Black History Month: Lewis H. Latimer

Over the years, the railroads have benefited from a diverse workforce. Most people think of the Transcontinental Railroad as the most varied workgroup with Asians, primarily Chinese, providing the labor to build the railroad in the West. However, railroads have a much more varied history than that. For example, German and Irish immigrants provided a large part of the workforce in the North, while the South utilized slave and convict labor. Of course, railroads and Pullman Porters go hand in hand when examining railroad history as well. However, each week this month, we will highlight an African American inventor and his contribution to the railroads.

Lewis Howard Latimer (1848-1928)

Lewis Latimer was born in Chelsea, Massachusetts, in 1848 as the youngest of four children to parents who escaped slavery in Virginia. His father, George Latimer, was defended by Frederick Douglass after being captured as a slave fugitive in Boston. After the Dred Scott decision in 1857, his father disappeared, and Latimer began working to help support the family.[1] After working in the U.S. Navy during the Civil War, Latimer returned to Boston and worked at a patent law office where he taught himself mechanical drawing and drafting. He later worked for Alexander Graham Bell and drew the blueprints for Bell’s patent for the telephone and also translated documents into French and German.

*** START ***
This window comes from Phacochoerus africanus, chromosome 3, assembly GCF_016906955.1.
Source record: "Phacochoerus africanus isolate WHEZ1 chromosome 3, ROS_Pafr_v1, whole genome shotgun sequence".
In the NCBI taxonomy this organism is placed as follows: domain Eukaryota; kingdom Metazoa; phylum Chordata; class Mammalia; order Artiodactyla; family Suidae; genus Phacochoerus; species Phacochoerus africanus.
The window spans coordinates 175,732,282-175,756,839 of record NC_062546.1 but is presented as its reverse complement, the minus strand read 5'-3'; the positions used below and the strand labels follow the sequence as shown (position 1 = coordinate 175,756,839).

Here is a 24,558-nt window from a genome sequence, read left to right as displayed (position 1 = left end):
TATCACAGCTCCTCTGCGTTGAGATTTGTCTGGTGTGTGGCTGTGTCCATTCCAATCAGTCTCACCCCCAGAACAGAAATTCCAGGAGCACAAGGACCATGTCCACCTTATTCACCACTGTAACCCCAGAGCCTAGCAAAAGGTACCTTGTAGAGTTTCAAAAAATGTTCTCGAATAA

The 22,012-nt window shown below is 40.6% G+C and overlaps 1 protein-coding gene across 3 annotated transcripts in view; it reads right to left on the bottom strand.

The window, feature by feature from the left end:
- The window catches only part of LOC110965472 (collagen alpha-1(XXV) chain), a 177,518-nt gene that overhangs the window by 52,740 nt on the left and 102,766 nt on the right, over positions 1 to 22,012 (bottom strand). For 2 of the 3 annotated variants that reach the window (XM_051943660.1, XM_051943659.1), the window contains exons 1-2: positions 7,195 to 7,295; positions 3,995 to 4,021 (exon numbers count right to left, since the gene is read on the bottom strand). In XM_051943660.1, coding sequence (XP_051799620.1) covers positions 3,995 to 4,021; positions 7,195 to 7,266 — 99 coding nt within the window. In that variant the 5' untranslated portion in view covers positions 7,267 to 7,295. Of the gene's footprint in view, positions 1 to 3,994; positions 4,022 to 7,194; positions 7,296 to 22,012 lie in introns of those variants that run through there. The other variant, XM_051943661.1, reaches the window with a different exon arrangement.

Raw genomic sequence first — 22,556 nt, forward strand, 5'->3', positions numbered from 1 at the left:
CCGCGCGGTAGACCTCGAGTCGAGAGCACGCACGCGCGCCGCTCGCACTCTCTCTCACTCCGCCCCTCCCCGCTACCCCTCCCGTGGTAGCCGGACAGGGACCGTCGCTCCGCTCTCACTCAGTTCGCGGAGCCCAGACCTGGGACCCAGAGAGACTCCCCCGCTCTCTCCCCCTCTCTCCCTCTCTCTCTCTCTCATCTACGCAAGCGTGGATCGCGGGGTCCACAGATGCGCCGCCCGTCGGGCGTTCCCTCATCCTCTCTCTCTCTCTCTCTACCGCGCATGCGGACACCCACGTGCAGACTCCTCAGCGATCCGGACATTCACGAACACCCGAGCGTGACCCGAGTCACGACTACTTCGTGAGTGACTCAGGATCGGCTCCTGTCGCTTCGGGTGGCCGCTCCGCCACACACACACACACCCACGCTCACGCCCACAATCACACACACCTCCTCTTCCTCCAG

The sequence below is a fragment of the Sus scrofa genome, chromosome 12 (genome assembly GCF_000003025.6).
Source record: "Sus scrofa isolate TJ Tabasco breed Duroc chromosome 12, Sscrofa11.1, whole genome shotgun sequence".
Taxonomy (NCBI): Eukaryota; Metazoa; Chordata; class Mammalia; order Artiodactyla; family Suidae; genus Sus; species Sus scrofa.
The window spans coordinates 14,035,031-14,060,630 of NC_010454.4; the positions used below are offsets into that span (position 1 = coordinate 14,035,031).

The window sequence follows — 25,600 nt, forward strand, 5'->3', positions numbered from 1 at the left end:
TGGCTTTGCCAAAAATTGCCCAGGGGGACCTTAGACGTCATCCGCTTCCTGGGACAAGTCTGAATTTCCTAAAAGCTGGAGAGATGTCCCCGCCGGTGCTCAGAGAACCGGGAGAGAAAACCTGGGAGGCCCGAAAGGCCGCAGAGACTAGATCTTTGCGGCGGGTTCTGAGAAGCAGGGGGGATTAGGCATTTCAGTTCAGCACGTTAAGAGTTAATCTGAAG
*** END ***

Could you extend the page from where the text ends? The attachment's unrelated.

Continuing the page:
On February 10, 1874, Latimer filed for a patent for an improved water closet (toilet) on railcars. According to the patent, the toilet “is neither agreeable to use nor wholly safe, the draft through the hopper being always excessive while the annoyance from dust, cinders, and other matters thrown up from the track is so great as to forbid or discourage the use of the apparatus except under extreme circumstances.”[2] Latimer’s invention pivoted the bottom of the toilet when the lid was open and closed so that objects did not fly up into the bathroom or railcar. As a result, Latimer made long-distance train travel more comfortable and bearable for all.

Latimer also began working at U.S. Electric Lighting Company in 1880, when Thomas Edison patented his light bulb, which had a short life as the carbonized bamboo filament burned out quickly. Four years later, Latimer improved the light bulb and patented a way to make the carbon filament more durable. By packing it in cardboard, his filaments were cheaper, more practical, and lasted longer.[3] Two years later, Latimer invented the forerunner of the air conditioner.


[1] “Lewis Howard Latimer,” (A&E Networks Television, April 2, 2014),

[2] “USA100147363,” (United States Patent and Trademark Office), accessed February 6, 2022,

[3] “Lewis Latimer,” Lemelson-MIT (Massachusetts Institute of Technology), accessed February 6, 2022,

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